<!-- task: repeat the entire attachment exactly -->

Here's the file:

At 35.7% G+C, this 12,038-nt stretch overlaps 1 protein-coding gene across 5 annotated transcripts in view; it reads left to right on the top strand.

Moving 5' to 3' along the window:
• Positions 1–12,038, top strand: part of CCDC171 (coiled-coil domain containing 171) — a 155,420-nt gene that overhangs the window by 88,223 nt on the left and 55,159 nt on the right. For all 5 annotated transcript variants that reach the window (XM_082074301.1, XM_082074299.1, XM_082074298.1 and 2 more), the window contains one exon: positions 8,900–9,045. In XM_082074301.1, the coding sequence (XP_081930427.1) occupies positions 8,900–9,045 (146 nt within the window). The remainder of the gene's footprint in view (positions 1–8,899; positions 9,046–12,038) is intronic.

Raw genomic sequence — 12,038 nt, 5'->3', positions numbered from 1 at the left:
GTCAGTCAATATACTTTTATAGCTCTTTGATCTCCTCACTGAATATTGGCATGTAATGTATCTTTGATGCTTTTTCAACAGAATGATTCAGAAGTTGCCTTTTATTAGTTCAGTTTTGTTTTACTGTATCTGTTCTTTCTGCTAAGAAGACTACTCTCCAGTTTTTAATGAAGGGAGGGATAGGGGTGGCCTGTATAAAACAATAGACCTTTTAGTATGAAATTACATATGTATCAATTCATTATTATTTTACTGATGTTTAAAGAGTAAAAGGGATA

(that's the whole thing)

At 35.7% G+C, this 12,038-nt stretch overlaps 1 protein-coding gene across 5 annotated transcripts in view; it reads left to right on the top strand.

Moving 5' to 3' along the window:
• Positions 1–12,038, top strand: part of CCDC171 (coiled-coil domain containing 171) — a 155,420-nt gene that overhangs the window by 88,223 nt on the left and 55,159 nt on the right. For all 5 annotated transcript variants that reach the window (XM_082074301.1, XM_082074299.1, XM_082074298.1 and 2 more), the window contains one exon: positions 8,900–9,045. In XM_082074301.1, the coding sequence (XP_081930427.1) occupies positions 8,900–9,045 (146 nt within the window). The remainder of the gene's footprint in view (positions 1–8,899; positions 9,046–12,038) is intronic.

Raw genomic sequence — 12,038 nt, 5'->3', positions numbered from 1 at the left:
GTCAGTCAATATACTTTTATAGCTCTTTGATCTCCTCACTGAATATTGGCATGTAATGTATCTTTGATGCTTTTTCAACAGAATGATTCAGAAGTTGCCTTTTATTAGTTCAGTTTTGTTTTACTGTATCTGTTCTTTCTGCTAAGAAGACTACTCTCCAGTTTTTAATGAAGGGAGGGATAGGGGTGGCCTGTATAAAACAATAGACCTTTTAGTATGAAATTACATATGTATCAATTCATTATTATTTTACTGATGTTTAAAGAGTAAAAGGGATA